We had spent the night at Middleton’s Fish Camp, right on Blue Cypress Lake, in a cabin that backed onto a canal. Although Blue Cypress Lake is not far from Vero Beach and the more developed coastal area, the lake felt isolated and remote. We had come to take pictures for our River of Dreams exhibit at the Matheson History Museum (Winter 2017). Most people, however, come to Middleton’s Fish Camp to catch large-mouth bass, catfish, and speckled perch (crappie), among other things. Jeanne Middleton, who writes the fishing report, the armored catfish, relatively unknown in Florida, draws fishers from Suriname where the fish is considered a delicacy.

2016-10-02-15-04-17
“Nature held in trust”

Anne and I had come to Blue Cypress Lake and Middleton’s Fish Camp to explore the headwaters region of the St. Johns River. Officially the headwaters is somewhere in the Fort Drum Marsh Conservation Area, a swampy area that lies just south of Blue Cypress Lake. I had hoped to paddle from the actual start of the St. Johns River, but I learned that noone can really pinpoint the exact start of the river. Vince Lamb, a nature photographer and environmental activist, noted that “somewhere two drops of rain fall, and one heads to Lake Okeechobee and the other heads north into the St Johns.” Many people consider Blue Cypress Lake itself to be the headwaters which, in terms of paddling and navigation, it is. 2016-10-03 11.09.55.jpg

The road north from Blue Cypress Lake towards Fellesmere parallels the river as it moved through a series of canals. On Sunday afternoon, boat trailers lined the canal, but the stormy weather and a Monday morning had driven off the fisherman. In Fellesmere, we stopped for some ‘Old Florida Cuisine’ at the Marsh Landing Restaurant.

Fueled by swamp cabbage soup and Cajun-spiced catfish (noone had heard of the armored catfish), we aimed for Stick Marsh/Farm 13, a reclaimed area known for its bass fishing. Created in 1987, Stick Marsh/Farm 13 is one of many Florida messes, like the Everglades, where our tax dollars fund both destruction and restoration at the same time. Writing about the St. Johns River Restoration Project and Stick Marsh, bass fishing guide Jim Porter describes the project as “Saving a Friend.”At one point, Stick Marsh was heavily stocked with bass and crappie, and now the area “is synonymous with trophy bass and other fishing.”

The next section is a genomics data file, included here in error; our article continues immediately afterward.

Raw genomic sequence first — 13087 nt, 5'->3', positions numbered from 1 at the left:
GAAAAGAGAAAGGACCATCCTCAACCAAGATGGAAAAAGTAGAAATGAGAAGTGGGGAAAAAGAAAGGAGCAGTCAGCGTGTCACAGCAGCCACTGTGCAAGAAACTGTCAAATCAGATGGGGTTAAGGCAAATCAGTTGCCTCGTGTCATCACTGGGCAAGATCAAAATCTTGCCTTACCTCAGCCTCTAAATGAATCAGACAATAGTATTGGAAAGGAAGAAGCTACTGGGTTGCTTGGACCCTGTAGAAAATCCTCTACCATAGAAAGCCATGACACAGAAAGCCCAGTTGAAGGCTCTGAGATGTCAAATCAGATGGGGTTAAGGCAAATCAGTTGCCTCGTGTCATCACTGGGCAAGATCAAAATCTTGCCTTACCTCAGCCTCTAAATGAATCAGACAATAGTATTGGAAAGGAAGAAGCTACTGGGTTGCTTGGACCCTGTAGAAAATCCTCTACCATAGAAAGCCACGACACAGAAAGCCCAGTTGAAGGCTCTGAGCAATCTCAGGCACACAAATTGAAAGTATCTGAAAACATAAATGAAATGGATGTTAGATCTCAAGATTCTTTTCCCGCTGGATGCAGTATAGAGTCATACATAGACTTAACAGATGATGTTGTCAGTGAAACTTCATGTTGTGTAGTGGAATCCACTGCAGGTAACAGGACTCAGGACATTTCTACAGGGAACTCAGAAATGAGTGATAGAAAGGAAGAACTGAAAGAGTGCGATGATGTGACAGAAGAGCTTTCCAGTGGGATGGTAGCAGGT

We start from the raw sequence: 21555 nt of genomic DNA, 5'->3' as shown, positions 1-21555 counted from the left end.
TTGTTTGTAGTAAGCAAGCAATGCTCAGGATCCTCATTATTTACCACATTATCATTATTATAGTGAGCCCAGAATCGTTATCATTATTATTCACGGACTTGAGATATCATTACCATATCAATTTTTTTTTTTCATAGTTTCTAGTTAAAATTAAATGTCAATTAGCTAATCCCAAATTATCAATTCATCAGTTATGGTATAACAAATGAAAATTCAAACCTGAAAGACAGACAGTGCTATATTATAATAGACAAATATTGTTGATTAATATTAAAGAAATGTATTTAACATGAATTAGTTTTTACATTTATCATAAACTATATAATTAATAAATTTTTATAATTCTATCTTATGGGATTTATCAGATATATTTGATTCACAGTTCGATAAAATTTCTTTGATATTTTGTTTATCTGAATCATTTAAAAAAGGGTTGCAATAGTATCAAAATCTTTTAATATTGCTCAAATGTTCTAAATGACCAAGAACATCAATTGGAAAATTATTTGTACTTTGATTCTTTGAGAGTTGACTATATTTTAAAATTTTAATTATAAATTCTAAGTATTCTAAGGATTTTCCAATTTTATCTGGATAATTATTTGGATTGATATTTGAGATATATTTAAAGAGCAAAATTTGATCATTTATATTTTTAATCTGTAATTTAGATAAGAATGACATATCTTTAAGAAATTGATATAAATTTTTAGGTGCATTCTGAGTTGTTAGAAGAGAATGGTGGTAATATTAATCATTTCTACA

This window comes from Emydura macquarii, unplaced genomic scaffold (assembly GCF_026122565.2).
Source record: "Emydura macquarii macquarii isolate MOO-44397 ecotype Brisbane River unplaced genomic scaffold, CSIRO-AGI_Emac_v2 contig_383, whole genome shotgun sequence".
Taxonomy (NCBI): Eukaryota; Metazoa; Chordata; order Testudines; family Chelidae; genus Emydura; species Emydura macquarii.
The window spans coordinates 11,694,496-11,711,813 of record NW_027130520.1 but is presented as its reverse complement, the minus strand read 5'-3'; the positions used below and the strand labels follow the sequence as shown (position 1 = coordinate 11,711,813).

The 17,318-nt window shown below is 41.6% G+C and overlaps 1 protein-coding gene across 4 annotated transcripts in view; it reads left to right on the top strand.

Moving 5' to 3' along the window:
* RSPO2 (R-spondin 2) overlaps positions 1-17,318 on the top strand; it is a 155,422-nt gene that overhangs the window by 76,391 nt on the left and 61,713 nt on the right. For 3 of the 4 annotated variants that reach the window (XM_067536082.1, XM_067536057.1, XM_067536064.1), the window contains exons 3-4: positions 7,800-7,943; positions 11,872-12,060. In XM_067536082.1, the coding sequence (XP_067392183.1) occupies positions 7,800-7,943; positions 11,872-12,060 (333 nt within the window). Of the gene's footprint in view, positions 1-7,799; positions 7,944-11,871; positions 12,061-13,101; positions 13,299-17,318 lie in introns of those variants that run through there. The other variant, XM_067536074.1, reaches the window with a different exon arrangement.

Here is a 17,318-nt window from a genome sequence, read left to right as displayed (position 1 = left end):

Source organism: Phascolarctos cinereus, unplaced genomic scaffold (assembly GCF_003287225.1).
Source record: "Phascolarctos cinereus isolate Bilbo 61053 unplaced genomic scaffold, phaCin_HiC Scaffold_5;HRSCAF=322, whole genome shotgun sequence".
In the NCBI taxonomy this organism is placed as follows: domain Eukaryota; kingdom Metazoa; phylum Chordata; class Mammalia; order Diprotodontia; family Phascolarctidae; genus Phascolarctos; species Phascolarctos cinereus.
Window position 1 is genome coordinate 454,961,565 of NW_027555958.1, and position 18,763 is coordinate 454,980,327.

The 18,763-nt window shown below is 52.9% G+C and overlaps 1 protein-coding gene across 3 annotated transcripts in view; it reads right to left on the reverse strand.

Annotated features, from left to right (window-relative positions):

This entire area near the headwaters struck me as a confusing mix of wilderness and engineered landscape. Blue Cypress Lake itself has few access points and felt remote—even Middleton’s Fish Camp felt removed from the nearby more developed coastal areas. But the roads and the canals—obviously engineered—also felt remote and wild as well. The day before, sitting at Camp Holly near Melbourne, Vince had told us that the upper—or southern—part of the St. Johns River is much wilder than the lower, that there is more development along the river as you go further north. It is much easier to do a wilderness paddling trip along the upper St. Johns.

2016-10-03 13.22.29 copy.jpg
Canal near Stick Marsh

Engineered or not, the headwaters region of the St. Johns River is a beautiful and wild marshy waterscape, and Blue Cypress Lake took my breath away. Each section of the St. Johns River has its own beauty, and the river and the people who live, play, and fish on the river tell me their stories. I look forward to learning more of these stories as I explore the St. Johns and its tributaries and springs for our “River of Dreams” exhibit.

2016-10-03 05.58.56.jpg

 

 

Hiding in Plain Sight: Ropes, Nets, and Plastics in Alaska

IMG_1842
Excited for our ride to Shuyak Island

On Sunday, June 12, I awoke early, excited for my first ride on a float plane. We were headed for Shuyak Island State Park to collect marine debris using sea kayaks. Shuyak Island is the northernmost island in the Kodiak Archipelago, and the winds and currents of the Gulf of Alaska deposit tons of marine debris on its shores each year. Tom Pogson of the Island Trails Network received a grant from NOAA Marine Debris Program, and months ago, we had applied to participate in this great adventure—paddling in Alaska, float planes, abundant wildlife, and a chance to give back to a sport we love. How could any of us pass up this opportunity?

Tent at Big Bay ranger station, Alaska
Kevin’s and my home for two weeks
Kodiak brown bear
Brown bears sauntering down the beach